The initiatives from the centre of the C of E, however much they may claim to be above ‘party’, are driven by an ascendant charismatic/evangelical theology. They are explicitly about putting Jesus back at the centre of the nation’s life. Liberals - and not least liberals who have recently attended an interfaith conference - might want to raise questions here. Christianity is certainly centred on Jesus of Nazareth, as viewed through the traditions of faith; but how exclusive should that focus be? We spend much time worrying, as Jean does, what ideas like ‘Son of God’ might mean today. But, even if we believe (with John Robinson) that Jesus ‘brings God absolutely’, does that exhaust the mystery we call God, any more than traditional (generally masculine) God-talk itself does? Is not that even more contested doctrine, the Trinity, precisely a safeguard against the cosy and exclusive Jesus-and-me faith of some of our co-religionists, and a reminder that their God may be too small?

It is ironic that the liberals currently seem to be acting as the true conservatives – wanting to preserve and build on the breadth and richness of traditional Anglicanism rather than see it swept up in a form of sectarianism. I have wondered why this might be so. Occasionally, a nasty little evangelical voice in my head says ‘You love the Church and its traditions so much because you don’t really believe in the God of Scripture, and you are using tradition as a substitute’. My liberal self acknowledges that there may be a tiny bit of truth in this, but it is by no means the whole truth, and it most certainly does not apply to someone like Martyn Percy who led our conference on spirituality so powerfully last year (see the July 2015 edition of Modern Believing). My catholic self insists, with the authors of For The Parish, that the mysteries of God are mediated through fleshly human forms, and that, though these must never be allowed to become idols, they cannot just be thrown aside without immeasurable loss. In fact, of course, those of us who hold onto certain key elements of church tradition are precisely the ones who can afford to be more radical about such matters as new approaches to ordained ministry, on which the Reform and Renewal programme is remarkably conservative.

So, if we don’t fully buy into Reform and Renewal - if we want to criticise its underlying theology - what alternative have we to offer? We are not wholly unanimous amongst ourselves about the use of Jesus-language, or Church-language, still less sacrament- or priesthood-language, though I would argue that these are all very valuable if rightly understood. What we do agree on, surely, is that Jesus is somehow the key to ultimate Mystery (without claiming that others have no access at all to that), and that his followers are called to keep the story of Jesus alive, to ensure that (as John Austin Baker put it) the world will keep on barking its shins against that story. Some of us might go beyond that, and use expressions about the Church such as representative priesthood. As the last issue argued, not all our fellow citizens are called or chosen for such a mission. But we believe that we are and that our breadth of understanding truly embodies the best of Anglican tradition, in a way more liberating than any sectarian alternatives. And we do want to share it as widely as possible, in worship and action, across our nation, and we do want to ensure that the Church is sufficiently well run to enable that to happen. But our God - as we call the Mystery - is too big to allow us to follow the doom-sayers into repeating the gloomy prognostications of those who see our Church dying out within a generation (something that was previously predicted a generation ago). ‘Keep calm and carry on’ was not a bad slogan in wartime, and it is not a bad slogan now. Mission in panic mode is faithless mission. We liberals, actually, are the true people of faith, and hope, and love - the mission of God.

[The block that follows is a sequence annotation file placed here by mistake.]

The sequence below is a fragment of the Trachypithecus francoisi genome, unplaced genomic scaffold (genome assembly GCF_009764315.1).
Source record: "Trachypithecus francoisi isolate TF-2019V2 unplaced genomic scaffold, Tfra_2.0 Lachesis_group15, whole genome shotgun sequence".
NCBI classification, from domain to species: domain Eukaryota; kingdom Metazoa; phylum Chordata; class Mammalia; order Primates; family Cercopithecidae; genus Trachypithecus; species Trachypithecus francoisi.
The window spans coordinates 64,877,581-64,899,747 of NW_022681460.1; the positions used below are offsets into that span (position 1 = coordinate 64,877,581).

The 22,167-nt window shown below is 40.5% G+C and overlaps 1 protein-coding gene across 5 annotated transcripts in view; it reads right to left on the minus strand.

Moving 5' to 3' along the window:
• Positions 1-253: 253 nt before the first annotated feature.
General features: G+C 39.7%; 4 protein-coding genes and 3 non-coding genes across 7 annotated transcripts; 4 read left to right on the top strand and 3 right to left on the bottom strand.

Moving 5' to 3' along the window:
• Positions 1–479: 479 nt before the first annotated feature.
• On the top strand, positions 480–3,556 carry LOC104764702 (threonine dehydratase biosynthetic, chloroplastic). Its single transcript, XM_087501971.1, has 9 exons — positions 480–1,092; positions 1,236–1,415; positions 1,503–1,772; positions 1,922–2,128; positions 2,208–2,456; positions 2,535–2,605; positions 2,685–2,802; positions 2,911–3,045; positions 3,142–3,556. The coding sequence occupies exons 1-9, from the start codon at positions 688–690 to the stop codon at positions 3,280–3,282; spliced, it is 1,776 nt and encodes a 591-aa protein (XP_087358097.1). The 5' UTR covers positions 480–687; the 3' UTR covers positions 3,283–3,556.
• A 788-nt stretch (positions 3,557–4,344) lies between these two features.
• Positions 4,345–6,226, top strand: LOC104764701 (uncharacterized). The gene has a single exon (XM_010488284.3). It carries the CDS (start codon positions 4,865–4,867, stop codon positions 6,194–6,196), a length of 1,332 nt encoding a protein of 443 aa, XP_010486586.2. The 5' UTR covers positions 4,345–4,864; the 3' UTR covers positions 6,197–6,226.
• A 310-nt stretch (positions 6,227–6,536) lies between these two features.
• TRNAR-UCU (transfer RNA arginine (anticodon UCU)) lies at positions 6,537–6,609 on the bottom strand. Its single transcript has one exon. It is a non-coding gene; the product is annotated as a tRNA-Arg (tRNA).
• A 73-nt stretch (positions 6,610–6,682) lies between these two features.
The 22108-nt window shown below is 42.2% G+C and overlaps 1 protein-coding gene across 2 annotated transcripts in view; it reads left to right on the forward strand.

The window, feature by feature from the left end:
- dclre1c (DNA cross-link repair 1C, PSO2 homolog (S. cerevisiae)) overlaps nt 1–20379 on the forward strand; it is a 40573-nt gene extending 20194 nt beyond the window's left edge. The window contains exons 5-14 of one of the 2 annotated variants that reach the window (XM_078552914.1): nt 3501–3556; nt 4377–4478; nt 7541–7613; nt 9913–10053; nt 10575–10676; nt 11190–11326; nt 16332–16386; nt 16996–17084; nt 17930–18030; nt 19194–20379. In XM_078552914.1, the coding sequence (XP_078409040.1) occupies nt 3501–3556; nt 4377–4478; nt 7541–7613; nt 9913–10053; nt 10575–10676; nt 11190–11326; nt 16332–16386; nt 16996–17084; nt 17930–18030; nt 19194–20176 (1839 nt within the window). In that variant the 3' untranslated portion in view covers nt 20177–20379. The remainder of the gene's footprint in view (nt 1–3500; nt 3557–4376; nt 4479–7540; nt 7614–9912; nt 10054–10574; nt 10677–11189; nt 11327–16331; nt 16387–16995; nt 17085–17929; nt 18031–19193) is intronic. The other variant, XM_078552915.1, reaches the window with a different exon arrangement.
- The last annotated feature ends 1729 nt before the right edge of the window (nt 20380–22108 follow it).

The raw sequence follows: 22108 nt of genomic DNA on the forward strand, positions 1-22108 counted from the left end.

And, to conclude as I concluded my last editorial, we must acknowledge the part played in that mission by those who have helped to make Modern Church what it is today. Our Annual General Meeting - itself a fine example of keeping calm and carrying on, after the drama of recent years - was delighted to honour one of our longest-serving members and activists, Joan Dorrell, as a new Vice-President, and the Council meeting which followed it was similarly delighted to welcome a more recently influential member, Adrian Thatcher, as a Trustee.

Others who have had equal influence, alas, are no longer with us in the flesh. Many such were remembered in prayer at Conference, and I am particularly delighted to include a tribute to Elizabeth Darlington by her husband Richard, which demonstrates how a life well-lived and a death well remembered can be a true force for mission - one which might even just satisfy the zealots who are currently trying to reshape our Church.